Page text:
Staffing Shortage: Here’s What You Can Do to Avoid It
It seems like competing in a fast-paced global market allows for very little to no room for error. When not addressed properly, relatively small mishaps can create a costly domino effect for your business. While you may not be prepared for 100% of the things that can happen, it’s best to safeguard yourself against the things that are most likely to happen—including staffing shortages.
What Can Cause a Staffing Shortage?
The job market can be as competitive as the battle for consumers’ attention and loyalty. Employers also have to deal with finding and recruiting the right workers in a steadily shrinking labor market. There are many factors that contribute to staffing shortages, and they can differ from country to country. But here are some common causes that could be observed in various labor markets regardless of the industry or geographical location.
- Retiring “Boomer” Generation: A lot of those in the Baby Boomer generation are either rethinking their retirement plans or have already retired. The health risks of COVID plus the chance to really think about what they ultimately want to do for the rest of their lives have spurred aging boomers to retire and leave the workforce.
- Changing Work Preferences: Oddly enough, the rapid transition to remote work has forced a lot of workers to figure out that maybe an office setup is not the right work environment for them. This causes employees to pursue various career opportunities that may not have been available or accessible to them before this decade.
- Mismatch of Skills and/or Skill Shortage: As the aging sector of the workforce leaves, there should be plenty of opportunities for the younger generation to find fulfilling work. However, a mismatch of skills and perhaps unrealistic expectations from employers can become barriers to recruitment. Because of gaps in the recruitment process and matching the right talent to the correct role, open positions can go unfilled for a long time, contributing to an even larger staffing shortage.
- Employee Burnout: Employee burnout can also stem from a number of factors, including a toxic working environment, societal pressures, inflation, the list goes on. A lot of workers are finding it difficult to handle these different changes on top of various work and home responsibilities (i.e., child care, household management, etc.). All these different factors are leading to a collective experience that experts from the University of New South Wales call “The Great Exhaustion.”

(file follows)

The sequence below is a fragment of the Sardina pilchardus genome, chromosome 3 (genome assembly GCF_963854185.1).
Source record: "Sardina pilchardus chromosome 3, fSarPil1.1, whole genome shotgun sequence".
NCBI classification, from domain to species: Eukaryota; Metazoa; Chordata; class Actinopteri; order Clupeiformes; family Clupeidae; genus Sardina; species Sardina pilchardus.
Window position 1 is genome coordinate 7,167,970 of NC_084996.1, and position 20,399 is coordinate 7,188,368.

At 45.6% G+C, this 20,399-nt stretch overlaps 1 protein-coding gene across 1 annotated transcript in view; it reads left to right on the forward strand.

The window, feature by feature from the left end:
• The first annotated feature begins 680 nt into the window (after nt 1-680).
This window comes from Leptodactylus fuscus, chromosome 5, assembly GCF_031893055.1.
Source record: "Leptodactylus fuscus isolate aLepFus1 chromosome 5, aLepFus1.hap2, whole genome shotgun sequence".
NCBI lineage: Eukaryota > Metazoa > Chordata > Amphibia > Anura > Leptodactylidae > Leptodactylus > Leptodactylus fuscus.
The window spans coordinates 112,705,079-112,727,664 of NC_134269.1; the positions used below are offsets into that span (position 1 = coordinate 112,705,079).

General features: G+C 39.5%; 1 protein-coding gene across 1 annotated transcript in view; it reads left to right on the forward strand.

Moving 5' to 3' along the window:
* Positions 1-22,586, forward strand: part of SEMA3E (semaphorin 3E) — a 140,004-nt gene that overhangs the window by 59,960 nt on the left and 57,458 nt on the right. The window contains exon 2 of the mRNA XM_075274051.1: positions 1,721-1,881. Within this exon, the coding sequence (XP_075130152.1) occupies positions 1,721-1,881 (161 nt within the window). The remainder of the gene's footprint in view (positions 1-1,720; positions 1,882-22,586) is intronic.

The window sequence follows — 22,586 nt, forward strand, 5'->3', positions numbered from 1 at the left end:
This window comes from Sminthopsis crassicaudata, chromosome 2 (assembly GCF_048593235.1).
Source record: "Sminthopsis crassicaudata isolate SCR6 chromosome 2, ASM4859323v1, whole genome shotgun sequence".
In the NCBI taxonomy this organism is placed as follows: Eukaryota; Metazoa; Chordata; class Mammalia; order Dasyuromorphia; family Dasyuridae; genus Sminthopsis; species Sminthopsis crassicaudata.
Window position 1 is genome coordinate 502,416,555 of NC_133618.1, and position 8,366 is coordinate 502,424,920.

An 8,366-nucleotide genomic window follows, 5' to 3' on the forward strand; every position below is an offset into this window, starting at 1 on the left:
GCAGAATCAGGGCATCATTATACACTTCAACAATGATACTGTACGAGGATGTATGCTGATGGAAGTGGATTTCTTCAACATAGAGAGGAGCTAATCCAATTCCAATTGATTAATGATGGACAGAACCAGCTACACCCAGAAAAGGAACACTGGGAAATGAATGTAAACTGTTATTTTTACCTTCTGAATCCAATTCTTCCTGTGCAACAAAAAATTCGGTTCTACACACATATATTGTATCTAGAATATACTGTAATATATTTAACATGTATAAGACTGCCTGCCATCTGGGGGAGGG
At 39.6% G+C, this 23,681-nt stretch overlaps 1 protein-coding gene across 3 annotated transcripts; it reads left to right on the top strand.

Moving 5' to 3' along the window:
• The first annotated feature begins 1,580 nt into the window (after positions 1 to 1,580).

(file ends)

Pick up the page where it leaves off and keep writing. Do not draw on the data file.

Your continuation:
How to Avoid and Address Staffing Shortages
Have a Solid Recruitment and Onboarding Plan
It’s important to start with a good foundation. Screening and recruiting, as well as sound onboarding plans, are important steps in addressing the staffing shortages. Why? Because when you find the right talent who possesses both the right skills and attitude, you’re essentially avoiding a job mismatch. This can be detrimental to both the employee’s confidence in accomplishing the role and the company’s productivity. Additionally, employees who know how they fit in the organization and feel like they’re doing meaningful work will most likely have more reasons to stay than to find a more fulfilling opportunity elsewhere.
It’s also crucial for recruiters to know that they might be hard-pressed to find someone who can fit the job description to a tee. Aside from technical skills, recruiters must look for someone whose values align with the company culture and who is open to feedback and improvement.
Communication is Key: Welcome Employee Feedback
Feedback is a two-way street. Employers should be open and even openly solicit feedback from both their top and underperforming employees. It’s physically impossible to read everyone’s minds, so getting actionable insights from the workers can be valuable for an employer that’s concerned about employee retention and avoiding staffing shortages.